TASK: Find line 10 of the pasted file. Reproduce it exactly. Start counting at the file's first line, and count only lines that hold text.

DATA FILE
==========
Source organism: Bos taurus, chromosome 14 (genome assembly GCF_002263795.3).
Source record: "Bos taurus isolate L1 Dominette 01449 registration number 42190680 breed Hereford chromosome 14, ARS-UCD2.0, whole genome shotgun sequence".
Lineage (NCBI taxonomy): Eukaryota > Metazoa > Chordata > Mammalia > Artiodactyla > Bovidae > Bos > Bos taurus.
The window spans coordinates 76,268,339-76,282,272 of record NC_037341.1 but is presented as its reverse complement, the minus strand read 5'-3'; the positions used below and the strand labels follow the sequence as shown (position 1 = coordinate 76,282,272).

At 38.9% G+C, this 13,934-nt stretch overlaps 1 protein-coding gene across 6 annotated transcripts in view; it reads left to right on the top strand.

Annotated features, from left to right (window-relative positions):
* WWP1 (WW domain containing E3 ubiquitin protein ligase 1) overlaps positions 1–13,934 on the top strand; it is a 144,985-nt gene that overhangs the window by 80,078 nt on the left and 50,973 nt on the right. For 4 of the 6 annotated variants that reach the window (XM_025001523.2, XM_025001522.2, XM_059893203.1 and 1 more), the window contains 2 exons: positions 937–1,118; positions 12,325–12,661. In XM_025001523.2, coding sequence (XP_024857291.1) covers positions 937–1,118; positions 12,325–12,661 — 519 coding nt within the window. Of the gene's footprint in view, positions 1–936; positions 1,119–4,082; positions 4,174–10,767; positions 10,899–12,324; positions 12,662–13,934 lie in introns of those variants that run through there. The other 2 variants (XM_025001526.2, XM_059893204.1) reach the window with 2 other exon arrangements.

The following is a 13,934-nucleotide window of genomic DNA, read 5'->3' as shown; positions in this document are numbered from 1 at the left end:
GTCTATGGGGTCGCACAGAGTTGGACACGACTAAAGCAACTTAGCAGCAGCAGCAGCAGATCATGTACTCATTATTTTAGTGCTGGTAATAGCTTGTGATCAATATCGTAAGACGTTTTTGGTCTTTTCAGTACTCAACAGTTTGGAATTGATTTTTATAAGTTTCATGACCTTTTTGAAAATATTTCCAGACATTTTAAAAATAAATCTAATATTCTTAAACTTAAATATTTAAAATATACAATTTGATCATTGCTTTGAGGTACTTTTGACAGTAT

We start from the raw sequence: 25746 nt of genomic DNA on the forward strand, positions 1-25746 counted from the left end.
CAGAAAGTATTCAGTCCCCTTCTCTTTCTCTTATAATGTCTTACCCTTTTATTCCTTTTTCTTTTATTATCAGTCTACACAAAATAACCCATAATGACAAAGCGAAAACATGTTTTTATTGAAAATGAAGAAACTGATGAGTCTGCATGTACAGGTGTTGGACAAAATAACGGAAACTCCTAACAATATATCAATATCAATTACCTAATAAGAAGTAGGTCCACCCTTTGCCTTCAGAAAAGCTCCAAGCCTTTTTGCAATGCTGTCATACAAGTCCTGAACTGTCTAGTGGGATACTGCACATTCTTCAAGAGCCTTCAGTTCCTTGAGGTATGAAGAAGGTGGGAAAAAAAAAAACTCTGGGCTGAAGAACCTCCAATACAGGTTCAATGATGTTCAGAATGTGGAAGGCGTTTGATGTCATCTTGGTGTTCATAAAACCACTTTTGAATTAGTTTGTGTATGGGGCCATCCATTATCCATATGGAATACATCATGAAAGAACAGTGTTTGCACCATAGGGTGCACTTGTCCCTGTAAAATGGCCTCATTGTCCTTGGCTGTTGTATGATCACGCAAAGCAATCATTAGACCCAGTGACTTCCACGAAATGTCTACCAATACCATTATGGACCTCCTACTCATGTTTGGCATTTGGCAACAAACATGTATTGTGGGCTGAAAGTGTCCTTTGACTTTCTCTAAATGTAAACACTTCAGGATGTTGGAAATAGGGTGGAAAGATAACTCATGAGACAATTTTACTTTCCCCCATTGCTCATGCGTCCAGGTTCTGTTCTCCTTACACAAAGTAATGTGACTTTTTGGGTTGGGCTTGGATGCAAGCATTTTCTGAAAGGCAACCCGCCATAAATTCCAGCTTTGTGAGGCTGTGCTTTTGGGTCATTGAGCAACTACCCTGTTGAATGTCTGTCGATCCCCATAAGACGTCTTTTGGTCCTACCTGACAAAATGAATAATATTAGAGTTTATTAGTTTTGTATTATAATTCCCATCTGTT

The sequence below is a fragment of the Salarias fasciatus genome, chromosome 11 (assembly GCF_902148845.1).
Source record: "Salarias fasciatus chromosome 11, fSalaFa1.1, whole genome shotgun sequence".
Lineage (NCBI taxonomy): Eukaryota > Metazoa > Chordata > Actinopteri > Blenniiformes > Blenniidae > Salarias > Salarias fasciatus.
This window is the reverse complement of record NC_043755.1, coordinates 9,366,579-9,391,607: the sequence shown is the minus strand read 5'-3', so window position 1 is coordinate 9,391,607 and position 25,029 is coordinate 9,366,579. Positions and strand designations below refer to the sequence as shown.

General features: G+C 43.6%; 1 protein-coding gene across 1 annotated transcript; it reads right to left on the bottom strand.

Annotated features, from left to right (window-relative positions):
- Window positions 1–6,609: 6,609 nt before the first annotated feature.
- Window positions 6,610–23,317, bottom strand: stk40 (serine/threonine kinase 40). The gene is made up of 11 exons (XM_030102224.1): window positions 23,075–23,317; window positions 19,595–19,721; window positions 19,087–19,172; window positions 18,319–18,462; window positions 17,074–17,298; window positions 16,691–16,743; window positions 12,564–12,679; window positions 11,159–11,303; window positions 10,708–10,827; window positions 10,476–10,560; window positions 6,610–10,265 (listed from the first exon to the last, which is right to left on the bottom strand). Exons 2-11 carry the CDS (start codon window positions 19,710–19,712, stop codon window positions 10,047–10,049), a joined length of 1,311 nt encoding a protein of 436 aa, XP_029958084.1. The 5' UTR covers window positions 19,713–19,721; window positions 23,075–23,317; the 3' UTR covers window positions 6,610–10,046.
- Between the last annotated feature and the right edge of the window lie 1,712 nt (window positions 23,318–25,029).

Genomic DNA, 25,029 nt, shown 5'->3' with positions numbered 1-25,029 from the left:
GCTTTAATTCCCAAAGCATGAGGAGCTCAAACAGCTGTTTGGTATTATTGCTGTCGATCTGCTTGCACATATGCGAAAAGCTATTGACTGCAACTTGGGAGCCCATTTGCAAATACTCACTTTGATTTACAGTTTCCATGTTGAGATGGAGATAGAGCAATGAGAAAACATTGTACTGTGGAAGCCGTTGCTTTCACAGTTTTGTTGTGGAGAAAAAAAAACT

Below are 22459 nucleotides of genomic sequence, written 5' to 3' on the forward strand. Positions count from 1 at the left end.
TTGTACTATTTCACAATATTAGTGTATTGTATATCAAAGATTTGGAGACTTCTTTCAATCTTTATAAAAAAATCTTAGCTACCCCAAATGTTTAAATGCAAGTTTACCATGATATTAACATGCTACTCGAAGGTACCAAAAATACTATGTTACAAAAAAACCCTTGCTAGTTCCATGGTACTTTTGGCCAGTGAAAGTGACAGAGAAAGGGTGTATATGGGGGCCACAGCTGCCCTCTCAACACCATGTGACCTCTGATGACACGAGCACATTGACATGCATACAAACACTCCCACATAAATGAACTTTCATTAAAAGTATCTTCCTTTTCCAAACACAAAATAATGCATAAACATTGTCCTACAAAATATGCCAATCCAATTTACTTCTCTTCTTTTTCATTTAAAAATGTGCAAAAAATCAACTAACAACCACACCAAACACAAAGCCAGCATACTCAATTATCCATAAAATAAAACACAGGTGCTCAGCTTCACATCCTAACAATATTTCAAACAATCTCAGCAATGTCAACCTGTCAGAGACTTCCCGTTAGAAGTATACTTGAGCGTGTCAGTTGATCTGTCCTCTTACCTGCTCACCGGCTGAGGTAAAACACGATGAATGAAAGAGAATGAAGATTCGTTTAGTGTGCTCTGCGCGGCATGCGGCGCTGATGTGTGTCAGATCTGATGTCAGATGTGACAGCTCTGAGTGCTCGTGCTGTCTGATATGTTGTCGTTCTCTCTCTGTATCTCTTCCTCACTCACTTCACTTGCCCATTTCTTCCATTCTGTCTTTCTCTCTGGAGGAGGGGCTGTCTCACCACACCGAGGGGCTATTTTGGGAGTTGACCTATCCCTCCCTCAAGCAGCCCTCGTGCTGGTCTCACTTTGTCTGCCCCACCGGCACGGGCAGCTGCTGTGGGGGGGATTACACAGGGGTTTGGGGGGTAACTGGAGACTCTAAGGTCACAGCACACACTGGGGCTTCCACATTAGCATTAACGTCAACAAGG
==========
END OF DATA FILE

We start from the raw sequence: 25746 nt of genomic DNA on the forward strand, positions 1-25746 counted from the left end.